What Causes Asthma?

Medically reviewed by Adithya Cattamanchi, MD on May 25, 2017Written by the Healthline Editorial Team and Kristeen Cherney

The causes of asthma

Asthma is a chronic disease affecting the air passages in the lungs. There’s no single cause of asthma. However, experts believe that a combination of genetic and environmental factors can cause the condition or at least make a person sensitive to asthma triggers. Other factors can include:

Read more: What do you want to know about asthma? »

Still, no one really knows why some people are affected by asthma and others aren’t. Allergies are often associated with asthma, but not all people with allergies have asthma. While asthma causes are not known, doctors have identified the main causes of asthma symptoms.

According to the World Health Organization (WHO), asthma affects about 235 million people worldwide. While asthma is prevalent in both developed and developing nations, WHO states that at least 80 percent of asthma-related deaths occur in developing countries. This is perhaps due to a combination of a lack of awareness and a lack of access to treatments.

Inflammation

If you have asthma, the lining of your airways is inflamed (swollen). This inflammation makes the air passages particularly sensitive to irritants and asthma triggers. Inflammation can also narrow the air passages and make it difficult for air to pass through the airways. As a result, you’ll find it hard to breathe in and out.

Airway constriction

When the airways encounter certain asthma triggers, the muscles around the airways tighten. This causes the air passages to become even narrower and gives you a tight feeling in the chest, like a rope is being tightened around it. Mucus can get lodged in the narrowed airways, causing more breathing difficulties.

Asthma triggers

The triggers that cause the inflammation and airway constriction can vary in different people. When the airway comes into contact with one of many asthma triggers, it becomes inflamed, constricts, and fills with mucus. The lining of the airway may swell, causing the airway to narrow.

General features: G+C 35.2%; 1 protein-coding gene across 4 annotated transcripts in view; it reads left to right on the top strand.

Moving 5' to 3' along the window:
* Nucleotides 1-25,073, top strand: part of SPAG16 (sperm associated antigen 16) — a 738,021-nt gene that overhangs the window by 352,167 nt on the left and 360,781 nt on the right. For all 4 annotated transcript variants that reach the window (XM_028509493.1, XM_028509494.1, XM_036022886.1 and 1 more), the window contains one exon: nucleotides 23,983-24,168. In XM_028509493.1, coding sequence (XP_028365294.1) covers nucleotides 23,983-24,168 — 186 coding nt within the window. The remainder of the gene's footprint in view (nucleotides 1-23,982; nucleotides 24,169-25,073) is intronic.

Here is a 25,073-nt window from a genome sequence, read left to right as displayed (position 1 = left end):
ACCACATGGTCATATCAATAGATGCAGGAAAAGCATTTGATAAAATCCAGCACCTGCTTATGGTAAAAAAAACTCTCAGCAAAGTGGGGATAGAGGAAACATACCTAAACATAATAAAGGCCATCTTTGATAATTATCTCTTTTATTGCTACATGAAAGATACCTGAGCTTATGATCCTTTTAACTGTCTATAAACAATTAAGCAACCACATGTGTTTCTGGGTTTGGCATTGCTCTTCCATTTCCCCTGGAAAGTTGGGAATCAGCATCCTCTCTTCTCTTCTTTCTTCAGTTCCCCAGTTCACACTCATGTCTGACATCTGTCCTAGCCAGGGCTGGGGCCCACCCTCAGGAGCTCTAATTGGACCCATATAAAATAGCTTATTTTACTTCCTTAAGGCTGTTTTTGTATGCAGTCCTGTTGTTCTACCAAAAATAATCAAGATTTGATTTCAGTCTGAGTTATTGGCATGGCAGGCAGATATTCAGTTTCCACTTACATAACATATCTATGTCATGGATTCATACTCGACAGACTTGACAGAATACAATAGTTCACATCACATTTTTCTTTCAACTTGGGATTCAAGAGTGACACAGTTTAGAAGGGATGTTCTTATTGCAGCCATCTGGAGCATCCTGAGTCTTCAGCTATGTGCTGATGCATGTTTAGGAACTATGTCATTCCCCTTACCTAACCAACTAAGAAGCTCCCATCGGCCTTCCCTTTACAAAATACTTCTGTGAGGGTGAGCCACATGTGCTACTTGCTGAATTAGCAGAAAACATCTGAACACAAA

Asthma triggers include:

  • pollen
  • dust mites or cockroaches
  • mold
  • fireplaces
  • pet hair or dander
  • changes in weather, especially cold air
  • respiratory infections such as the common cold
  • tobacco smoke
  • stress and strong emotions
  • hormonal fluctuations
  • exercise and physical activity (exercise-induced asthma)
  • allergic reaction to certain foods, such as eggs, nuts, and milk
  • sulfites and food preservatives
  • heartburn or acid reflux
  • certain medications, such as beta blockers, aspirin (Bayer), and ibuprofen (Advil, Motrin)
  • poor air quality that is high in nitric oxide, ozone, and sulfur dioxide gases
  • chemicals and fragrances

Depending on the severity of your asthma, you could experience symptoms on an ongoing (chronic) basis or only when your body interacts with triggers. Symptoms also tend to be worse at night.

Learn more: Common asthma triggers and how to avoid them »

Asthma and allergies

Allergies have long been suspected as being a possible cause of asthma. In these cases, the condition is referred to as allergic asthma. The things you’re allergic to can trigger allergic asthma symptoms. For example, if you have seasonal pollen allergies, then you might also experience asthma symptoms during this time.

There also appears to be a link between asthma and a preexisting risk of being allergic to multiple substances (atopy). According to the University of Illinois, between 20 and 40 percent of people have atopy. Still, it’s unclear how many go on to develop asthma.

Testing for asthma

Asthma is diagnosed with a physical exam as well as tests that measure lung function. Two lung function tests used to detect asthma are peak flow and spirometry tests.

A peak flow test works with a meter that measures your breathing, and the results are tracked over a designated amount of time. Asthma may be suspected if your peak flow readings are low.

A spirometry test also measures your breathing, but in a different way. This test helps estimate how much trouble you have breathing air out. This is done by having you breathe in deeply and then seeing how much and how fast you can breathe out.

If allergic asthma is suspected, you may also be tested for allergies. Blood testing is common with food allergies. For most other allergies, though, skin testing yields more accurate results. This works by pricking the skin and inserting a small amount of a suspected substance. After several minutes, your doctor will then see if your skin reacts. A positive reaction looks like a large, red bump.

Outlook

Asthma continues to be a serious public health concern, especially among children. While fatalities aren’t uncommon in developing nations, the outcome tends to be much more positive in developed countries where resources and early detection are abundant.

Following an asthma diagnosis, your goal will be to maintain your condition and to help prevent asthma attacks. While not necessarily fatal, asthma attacks can lead to hospitalization from severe symptoms.

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